View from the top of Peaked Mountain this morning

Saturday, February 04, 2017

boulder loop trail

Today's hike: 2.8 mi | 1.5 h | 1.9 mph

Went clockwise around the Boulder Loop Trail. This area is very nice, going through a few areas that are quiet and filled with big pines. It was kind of busy due to it being Saturday.

View of the Swift River and ledges beyond from the Covered Bridge at the parking area

Saturday, January 28, 2017

a hike to the summit of White Ledge

Today's hike: 2 h | 3.4 mi | 1.7 mph with an elevation gain of about 1400 feet.

I hiked to the summit of White Ledge in Albany, NH, starting from the White Ledge campground. The gate is closed, but parking is possible just off the road. The trail is still completely covered in snow, and it's pretty deep, at least a foot in most places.

I used my Kahtoola microspikes the entire way. Some form of traction is really necessary, imho. The snow has a pretty good crust on top, so post-holing is rare. You are more likely to slip on the icy crust, instead. I'm guessing, but I think the trail is pretty solid because of previous hikers who have been along here and compressed the snow in the weeks past. I saw just one set of tracks on the trail, and met someone coming down off the mountain about halfway up. I suspect the trail is pretty well used in the winter, though.

Near the summit, the snow got a lot softer and I wound up post-holing more frequently. I would have been glad to have snowshoes, but the idea of bringing them all that way just to use them near the top seems silly.

The weather was pretty good on the way up, with some blue skies, and the sun peaking through clouds. The clouds thickened up as I reached the summit, and a few flakes of snow came floating down, resulting in a rather gloomy descent.

Here's a note for naturalists: I saw lots of snow fleas along the trail. It did warm up into the 40s this week, and today it was in the mid-30s. The snow fleas seemed to want to congregate in the boot holes left by the person in front of me... Interesting, I have no idea why.

Coming down off the summit of White Ledge

Saturday, January 14, 2017

Mt Stanton

Today, I hiked up the Mount Stanton Trail, to the summit of Mt Stanton. The round trip distance was 3 miles, with an elevation gain of 1000 feet. It took a total of 2 hours, averaging 1.5 mph. This was very good, considering the trail conditions were pretty icy. I wore Kahtoola MICROspikes. I wouldn't have wanted to hike this trail without them, especially the steep bits.

It was below 20ºF, but it wasn't windy at all. Once I got started, I warmed up pretty quickly.

view of Attatash on the way to the summit of Mt Stanton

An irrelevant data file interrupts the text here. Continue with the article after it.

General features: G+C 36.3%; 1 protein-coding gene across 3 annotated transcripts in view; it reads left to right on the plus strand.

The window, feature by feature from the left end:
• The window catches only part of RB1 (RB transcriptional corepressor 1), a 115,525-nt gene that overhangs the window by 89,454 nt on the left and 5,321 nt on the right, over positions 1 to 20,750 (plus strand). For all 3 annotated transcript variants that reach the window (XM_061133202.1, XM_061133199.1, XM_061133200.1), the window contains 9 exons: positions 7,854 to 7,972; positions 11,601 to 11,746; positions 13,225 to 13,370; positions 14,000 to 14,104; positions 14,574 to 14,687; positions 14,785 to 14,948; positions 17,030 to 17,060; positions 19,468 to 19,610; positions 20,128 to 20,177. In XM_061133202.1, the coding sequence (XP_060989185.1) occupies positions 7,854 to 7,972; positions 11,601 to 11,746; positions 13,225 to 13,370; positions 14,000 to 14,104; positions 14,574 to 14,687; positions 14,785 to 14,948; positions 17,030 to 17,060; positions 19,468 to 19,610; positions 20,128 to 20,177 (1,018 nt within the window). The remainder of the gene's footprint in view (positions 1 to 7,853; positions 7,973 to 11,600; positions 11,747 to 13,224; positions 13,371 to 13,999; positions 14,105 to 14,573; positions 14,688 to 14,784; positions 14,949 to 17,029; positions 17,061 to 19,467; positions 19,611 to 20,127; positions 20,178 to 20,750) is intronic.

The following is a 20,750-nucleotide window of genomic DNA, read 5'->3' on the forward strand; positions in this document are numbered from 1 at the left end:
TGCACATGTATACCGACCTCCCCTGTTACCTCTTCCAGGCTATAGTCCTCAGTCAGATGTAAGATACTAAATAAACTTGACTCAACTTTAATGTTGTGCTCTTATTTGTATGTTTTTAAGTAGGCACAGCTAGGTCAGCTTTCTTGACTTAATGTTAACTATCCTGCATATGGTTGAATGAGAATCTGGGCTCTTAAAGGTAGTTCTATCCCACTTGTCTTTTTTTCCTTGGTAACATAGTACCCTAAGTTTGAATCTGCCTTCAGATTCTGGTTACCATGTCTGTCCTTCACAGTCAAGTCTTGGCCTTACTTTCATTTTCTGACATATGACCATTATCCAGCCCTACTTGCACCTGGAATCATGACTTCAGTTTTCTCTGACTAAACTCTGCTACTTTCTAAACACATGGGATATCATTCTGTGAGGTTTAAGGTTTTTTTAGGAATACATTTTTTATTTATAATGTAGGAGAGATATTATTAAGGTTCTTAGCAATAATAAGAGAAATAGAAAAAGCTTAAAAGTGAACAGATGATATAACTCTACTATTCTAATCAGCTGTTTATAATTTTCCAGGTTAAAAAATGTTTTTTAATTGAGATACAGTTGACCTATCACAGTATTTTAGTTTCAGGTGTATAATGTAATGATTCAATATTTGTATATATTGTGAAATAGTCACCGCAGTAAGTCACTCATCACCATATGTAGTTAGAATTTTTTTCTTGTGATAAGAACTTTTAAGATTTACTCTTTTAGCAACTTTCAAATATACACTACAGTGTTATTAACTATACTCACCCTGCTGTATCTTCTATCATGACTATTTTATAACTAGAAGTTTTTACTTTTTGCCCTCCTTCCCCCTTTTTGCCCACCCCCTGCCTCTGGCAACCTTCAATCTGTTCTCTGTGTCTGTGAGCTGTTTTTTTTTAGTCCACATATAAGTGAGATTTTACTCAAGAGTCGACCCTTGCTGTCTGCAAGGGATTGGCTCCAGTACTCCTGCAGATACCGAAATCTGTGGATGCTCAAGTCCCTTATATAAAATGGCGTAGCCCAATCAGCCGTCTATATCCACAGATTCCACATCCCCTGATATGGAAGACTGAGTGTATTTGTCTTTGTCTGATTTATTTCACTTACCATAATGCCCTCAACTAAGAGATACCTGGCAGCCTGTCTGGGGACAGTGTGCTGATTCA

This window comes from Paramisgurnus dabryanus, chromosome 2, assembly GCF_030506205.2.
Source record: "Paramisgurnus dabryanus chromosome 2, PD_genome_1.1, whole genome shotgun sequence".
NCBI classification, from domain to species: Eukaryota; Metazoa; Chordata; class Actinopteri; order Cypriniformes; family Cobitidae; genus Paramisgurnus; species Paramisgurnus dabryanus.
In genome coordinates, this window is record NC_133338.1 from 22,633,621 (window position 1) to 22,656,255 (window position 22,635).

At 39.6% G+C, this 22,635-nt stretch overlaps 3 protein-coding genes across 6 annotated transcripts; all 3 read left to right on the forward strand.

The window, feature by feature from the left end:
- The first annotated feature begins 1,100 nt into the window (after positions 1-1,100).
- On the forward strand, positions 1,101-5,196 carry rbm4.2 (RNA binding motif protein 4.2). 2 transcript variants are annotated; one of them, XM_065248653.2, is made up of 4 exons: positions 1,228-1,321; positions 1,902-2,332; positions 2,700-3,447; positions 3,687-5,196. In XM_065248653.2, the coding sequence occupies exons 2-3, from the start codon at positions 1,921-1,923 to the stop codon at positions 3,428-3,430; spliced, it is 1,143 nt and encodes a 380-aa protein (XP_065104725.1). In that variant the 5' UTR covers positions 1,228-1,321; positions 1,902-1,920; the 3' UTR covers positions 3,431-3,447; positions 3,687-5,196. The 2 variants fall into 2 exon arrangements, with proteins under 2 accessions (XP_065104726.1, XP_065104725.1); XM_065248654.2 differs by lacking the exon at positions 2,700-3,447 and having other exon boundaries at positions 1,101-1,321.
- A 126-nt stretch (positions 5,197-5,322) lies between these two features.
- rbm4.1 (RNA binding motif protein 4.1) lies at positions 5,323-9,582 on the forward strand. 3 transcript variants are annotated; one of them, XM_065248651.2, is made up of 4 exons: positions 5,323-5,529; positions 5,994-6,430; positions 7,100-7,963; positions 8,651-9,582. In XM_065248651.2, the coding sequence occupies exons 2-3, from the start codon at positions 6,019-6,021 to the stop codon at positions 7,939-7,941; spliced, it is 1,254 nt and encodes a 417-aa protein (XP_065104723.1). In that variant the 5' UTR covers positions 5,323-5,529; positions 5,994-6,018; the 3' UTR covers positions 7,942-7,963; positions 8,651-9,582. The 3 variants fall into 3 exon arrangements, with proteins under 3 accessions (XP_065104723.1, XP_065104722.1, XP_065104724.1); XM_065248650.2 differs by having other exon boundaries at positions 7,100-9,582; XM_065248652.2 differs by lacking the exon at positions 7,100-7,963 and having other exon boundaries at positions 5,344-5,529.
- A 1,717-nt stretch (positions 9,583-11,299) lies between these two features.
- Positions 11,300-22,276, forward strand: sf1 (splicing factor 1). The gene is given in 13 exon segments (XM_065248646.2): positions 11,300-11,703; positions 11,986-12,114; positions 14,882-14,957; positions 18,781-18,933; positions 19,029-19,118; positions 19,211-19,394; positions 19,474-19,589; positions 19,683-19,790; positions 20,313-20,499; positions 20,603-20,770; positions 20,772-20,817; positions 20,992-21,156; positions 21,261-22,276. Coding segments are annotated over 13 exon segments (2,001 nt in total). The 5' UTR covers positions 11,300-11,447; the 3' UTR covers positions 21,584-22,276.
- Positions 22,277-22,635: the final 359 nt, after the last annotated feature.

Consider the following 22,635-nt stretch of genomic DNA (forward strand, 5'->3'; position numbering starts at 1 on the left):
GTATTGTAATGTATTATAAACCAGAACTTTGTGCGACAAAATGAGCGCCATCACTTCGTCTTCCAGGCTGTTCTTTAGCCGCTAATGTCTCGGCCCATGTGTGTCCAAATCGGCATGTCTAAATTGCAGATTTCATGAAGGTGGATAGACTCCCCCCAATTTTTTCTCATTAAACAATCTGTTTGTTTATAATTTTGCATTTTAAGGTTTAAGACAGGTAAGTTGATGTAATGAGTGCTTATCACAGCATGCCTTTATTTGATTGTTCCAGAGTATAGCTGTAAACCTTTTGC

The trail conditions are packed ice and snow. I doubt you'll have fun if you don't bring some form of traction. Snowshoes are not a good choice here. A woman was coming down carrying snowshoes. She had removed them, and was using Yaktrax. She said she'd more or less slid down the steep parts of the trail above, but she hadn't wanted to use the snowshoes on the way down. Yaktrax are not really meant for steep terrain like this, though.

Despite the chill, and the clouds, it was a fun hike! The sun did peak through the clouds once in a while. I haven't done much winter hiking, but so far it seems straightforward.

Wednesday, January 11, 2017

snowshoeing up Middle Mountain Trail

Last night, it got unseasonably warm. Snow turned to rain. And then the skies cleared, and we got a beautiful, pleasant day for a change.

I went hiking up Middle Mountain Trail, where I've been snowshoeing before. The trail is pretty beaten down, and the rain has made the snow soft and a bit slushy. I started out without traction, then put on snowshoes as the trail steepened. This kind of snow might be best traversed with snowshoes rather than microspikes. With the latter, you may still be sliding on slippery snow.

view on the way up Middle Mountain Trail
The only difficulty I encountered was a significant ice bulge that covered the trail, about a mile in:
ice bulge covers the trail
Everyone seems to go right. You can grab the trees. I also grabbed an ice pocket down at the bottom. This is a steep section, so you don't want to lose your footing here. This was the only difficult part to the trail.

I hiked up to the intersection where you meet the Peaked Mountain Trail, then turned around. It's a half mile to Peaked Mountain from here, and 0.8 miles to Middle Mountain. Some other day...
Peaked Mountain - Middle Mountain Trail Connector
It doesn't get much better than this! Hiking back down was a lot easier than hiking up. 
View on the way down Middle Mountain Trail
The hike was a total of 2.4 miles. It took about an hour and 25 minutes, for a pace of about 1.7 mph.